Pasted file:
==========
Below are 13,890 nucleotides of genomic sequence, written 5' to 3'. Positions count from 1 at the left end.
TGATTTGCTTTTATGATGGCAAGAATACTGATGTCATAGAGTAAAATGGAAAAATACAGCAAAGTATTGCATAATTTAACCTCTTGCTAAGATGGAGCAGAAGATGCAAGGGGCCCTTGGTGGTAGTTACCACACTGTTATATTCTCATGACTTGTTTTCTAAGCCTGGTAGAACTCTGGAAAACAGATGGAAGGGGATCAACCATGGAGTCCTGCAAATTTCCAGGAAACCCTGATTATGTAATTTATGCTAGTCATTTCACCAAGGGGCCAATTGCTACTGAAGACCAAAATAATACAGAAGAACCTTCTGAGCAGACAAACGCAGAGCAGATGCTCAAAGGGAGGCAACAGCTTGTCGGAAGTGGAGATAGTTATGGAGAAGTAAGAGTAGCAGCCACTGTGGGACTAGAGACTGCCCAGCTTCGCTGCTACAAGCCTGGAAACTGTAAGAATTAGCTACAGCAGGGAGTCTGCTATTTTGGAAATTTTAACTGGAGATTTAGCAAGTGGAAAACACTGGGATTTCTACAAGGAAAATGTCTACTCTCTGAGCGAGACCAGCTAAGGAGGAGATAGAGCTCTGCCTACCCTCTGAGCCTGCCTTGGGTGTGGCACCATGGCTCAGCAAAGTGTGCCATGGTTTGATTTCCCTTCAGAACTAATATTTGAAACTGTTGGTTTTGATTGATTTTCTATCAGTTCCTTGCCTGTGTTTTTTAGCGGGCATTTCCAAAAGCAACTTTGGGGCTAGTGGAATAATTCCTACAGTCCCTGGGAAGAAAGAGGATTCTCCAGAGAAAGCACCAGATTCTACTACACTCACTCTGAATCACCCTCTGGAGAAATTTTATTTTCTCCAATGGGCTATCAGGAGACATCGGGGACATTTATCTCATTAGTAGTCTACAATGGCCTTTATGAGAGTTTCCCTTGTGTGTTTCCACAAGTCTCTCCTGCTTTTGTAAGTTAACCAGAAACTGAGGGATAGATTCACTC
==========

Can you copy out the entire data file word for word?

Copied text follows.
Below are 13,890 nucleotides of genomic sequence, written 5' to 3'. Positions count from 1 at the left end.
TGATTTGCTTTTATGATGGCAAGAATACTGATGTCATAGAGTAAAATGGAAAAATACAGCAAAGTATTGCATAATTTAACCTCTTGCTAAGATGGAGCAGAAGATGCAAGGGGCCCTTGGTGGTAGTTACCACACTGTTATATTCTCATGACTTGTTTTCTAAGCCTGGTAGAACTCTGGAAAACAGATGGAAGGGGATCAACCATGGAGTCCTGCAAATTTCCAGGAAACCCTGATTATGTAATTTATGCTAGTCATTTCACCAAGGGGCCAATTGCTACTGAAGACCAAAATAATACAGAAGAACCTTCTGAGCAGACAAACGCAGAGCAGATGCTCAAAGGGAGGCAACAGCTTGTCGGAAGTGGAGATAGTTATGGAGAAGTAAGAGTAGCAGCCACTGTGGGACTAGAGACTGCCCAGCTTCGCTGCTACAAGCCTGGAAACTGTAAGAATTAGCTACAGCAGGGAGTCTGCTATTTTGGAAATTTTAACTGGAGATTTAGCAAGTGGAAAACACTGGGATTTCTACAAGGAAAATGTCTACTCTCTGAGCGAGACCAGCTAAGGAGGAGATAGAGCTCTGCCTACCCTCTGAGCCTGCCTTGGGTGTGGCACCATGGCTCAGCAAAGTGTGCCATGGTTTGATTTCCCTTCAGAACTAATATTTGAAACTGTTGGTTTTGATTGATTTTCTATCAGTTCCTTGCCTGTGTTTTTTAGCGGGCATTTCCAAAAGCAACTTTGGGGCTAGTGGAATAATTCCTACAGTCCCTGGGAAGAAAGAGGATTCTCCAGAGAAAGCACCAGATTCTACTACACTCACTCTGAATCACCCTCTGGAGAAATTTTATTTTCTCCAATGGGCTATCAGGAGACATCGGGGACATTTATCTCATTAGTAGTCTACAATGGCCTTTATGAGAGTTTCCCTTGTGTGTTTCCACAAGTCTCTCCTGCTTTTGTAAGTTAACCAGAAACTGAGGGATAGATTCACTC